Asian markets finished sharply lower on Wednesday with Hong Kong topping the region. The Hang Seng was down 2.57 percent, Japan’s Nikkei slumped 1.58 percent and Shanghai Composite dropped 1.06 percent.
On Monday, when Beijing staged the biggest devaluation of the yuan in a single day since January 1994, the authorities said it was only a one-time adjustment.
A cheaper yuan means economies that produce raw materials for the world’s biggest commodity consumer, including Australia, Brazil, Chile and South Korea, will suffer.
“Our commodity team has estimated that a 1 percent move in the [yuan] is associated with a 0.5-0.6 percent decline in USD commodity prices,” said Bank of America in a note following the devaluation.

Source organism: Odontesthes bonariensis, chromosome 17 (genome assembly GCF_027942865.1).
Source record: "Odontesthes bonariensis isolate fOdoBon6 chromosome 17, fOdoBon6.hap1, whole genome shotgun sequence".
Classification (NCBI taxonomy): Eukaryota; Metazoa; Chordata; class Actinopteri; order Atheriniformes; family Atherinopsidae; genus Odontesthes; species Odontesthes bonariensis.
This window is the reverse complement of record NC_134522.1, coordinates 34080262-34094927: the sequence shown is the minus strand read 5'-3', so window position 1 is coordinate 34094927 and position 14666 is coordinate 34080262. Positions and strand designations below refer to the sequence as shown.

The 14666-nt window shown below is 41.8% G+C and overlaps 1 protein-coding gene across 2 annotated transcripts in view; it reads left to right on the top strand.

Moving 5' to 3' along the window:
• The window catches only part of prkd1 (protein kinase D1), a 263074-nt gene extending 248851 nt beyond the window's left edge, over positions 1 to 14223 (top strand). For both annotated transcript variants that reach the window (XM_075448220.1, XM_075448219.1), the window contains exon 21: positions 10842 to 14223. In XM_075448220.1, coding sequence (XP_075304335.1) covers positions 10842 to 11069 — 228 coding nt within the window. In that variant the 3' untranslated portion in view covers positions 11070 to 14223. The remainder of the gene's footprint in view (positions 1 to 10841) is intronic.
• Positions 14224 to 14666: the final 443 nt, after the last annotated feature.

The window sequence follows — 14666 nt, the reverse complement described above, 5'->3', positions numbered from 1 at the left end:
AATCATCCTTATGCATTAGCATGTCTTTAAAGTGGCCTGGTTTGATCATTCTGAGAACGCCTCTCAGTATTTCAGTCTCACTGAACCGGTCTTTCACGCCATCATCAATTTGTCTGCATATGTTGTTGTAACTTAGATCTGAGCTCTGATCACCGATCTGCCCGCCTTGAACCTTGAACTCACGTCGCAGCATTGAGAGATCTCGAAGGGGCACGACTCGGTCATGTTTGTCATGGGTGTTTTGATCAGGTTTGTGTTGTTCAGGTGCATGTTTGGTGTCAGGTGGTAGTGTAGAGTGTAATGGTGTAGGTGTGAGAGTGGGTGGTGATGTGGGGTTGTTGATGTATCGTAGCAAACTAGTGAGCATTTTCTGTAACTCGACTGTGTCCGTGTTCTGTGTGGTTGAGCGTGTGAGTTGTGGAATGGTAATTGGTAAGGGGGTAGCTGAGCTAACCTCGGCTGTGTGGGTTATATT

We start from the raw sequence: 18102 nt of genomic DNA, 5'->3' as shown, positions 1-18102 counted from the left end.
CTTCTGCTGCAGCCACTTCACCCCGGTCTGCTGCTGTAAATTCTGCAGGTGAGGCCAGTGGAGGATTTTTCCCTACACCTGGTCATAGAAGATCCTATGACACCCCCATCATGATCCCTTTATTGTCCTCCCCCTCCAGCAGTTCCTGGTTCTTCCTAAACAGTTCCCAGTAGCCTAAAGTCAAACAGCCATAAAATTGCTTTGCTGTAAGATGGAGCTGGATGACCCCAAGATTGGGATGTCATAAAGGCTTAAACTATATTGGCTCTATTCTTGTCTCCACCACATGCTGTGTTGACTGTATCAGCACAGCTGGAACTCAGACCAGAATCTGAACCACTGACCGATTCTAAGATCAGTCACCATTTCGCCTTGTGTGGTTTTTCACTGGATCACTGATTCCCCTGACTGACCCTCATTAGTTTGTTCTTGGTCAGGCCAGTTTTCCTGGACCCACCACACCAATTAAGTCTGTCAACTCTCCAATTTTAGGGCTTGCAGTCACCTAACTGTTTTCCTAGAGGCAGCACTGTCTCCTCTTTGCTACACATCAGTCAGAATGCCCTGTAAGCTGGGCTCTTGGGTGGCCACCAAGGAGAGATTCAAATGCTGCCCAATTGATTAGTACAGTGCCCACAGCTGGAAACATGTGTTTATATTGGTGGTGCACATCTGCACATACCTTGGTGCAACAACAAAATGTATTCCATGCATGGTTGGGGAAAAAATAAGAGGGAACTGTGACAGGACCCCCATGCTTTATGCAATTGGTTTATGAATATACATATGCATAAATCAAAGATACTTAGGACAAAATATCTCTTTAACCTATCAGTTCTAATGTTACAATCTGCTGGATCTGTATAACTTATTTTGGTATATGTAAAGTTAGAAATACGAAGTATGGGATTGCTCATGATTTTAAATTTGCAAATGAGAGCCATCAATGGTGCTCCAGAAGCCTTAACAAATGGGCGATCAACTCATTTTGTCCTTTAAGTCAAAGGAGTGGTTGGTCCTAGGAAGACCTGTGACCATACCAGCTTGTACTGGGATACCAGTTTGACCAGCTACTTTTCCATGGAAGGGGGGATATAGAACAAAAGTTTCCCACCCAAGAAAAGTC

The falling demand from China has already made impact on them, but the two-day devaluation is a double-blow.
The drastic move is seen as Beijing’s attempt to reanimate its exports, which had dropped 8.3 percent in July, compared to a year before. The weaker yuan gives the exporters bigger revenues from their foreign trading.
China has now let the markets determine its currency rate, making a “shift to a more market-determined exchange rate.”
The world’s second-biggest economy has recently been struggling. Poor performance in real sector has made the 7 percent growth target in 2015 much less feasible, as manufacturing and trade are tumbling.
Chinese markets are currently on a roller-coaster. A daily collapse is usually led by multibillion-dollar injections and restrictions from the China Securities Regulatory Commission (CSRC), in charge of stabilizing the market, which has lost some $4 trillion since its peak in mid-June. The data last week showed that the commission had injected more than $32 billion to slow down the collapse.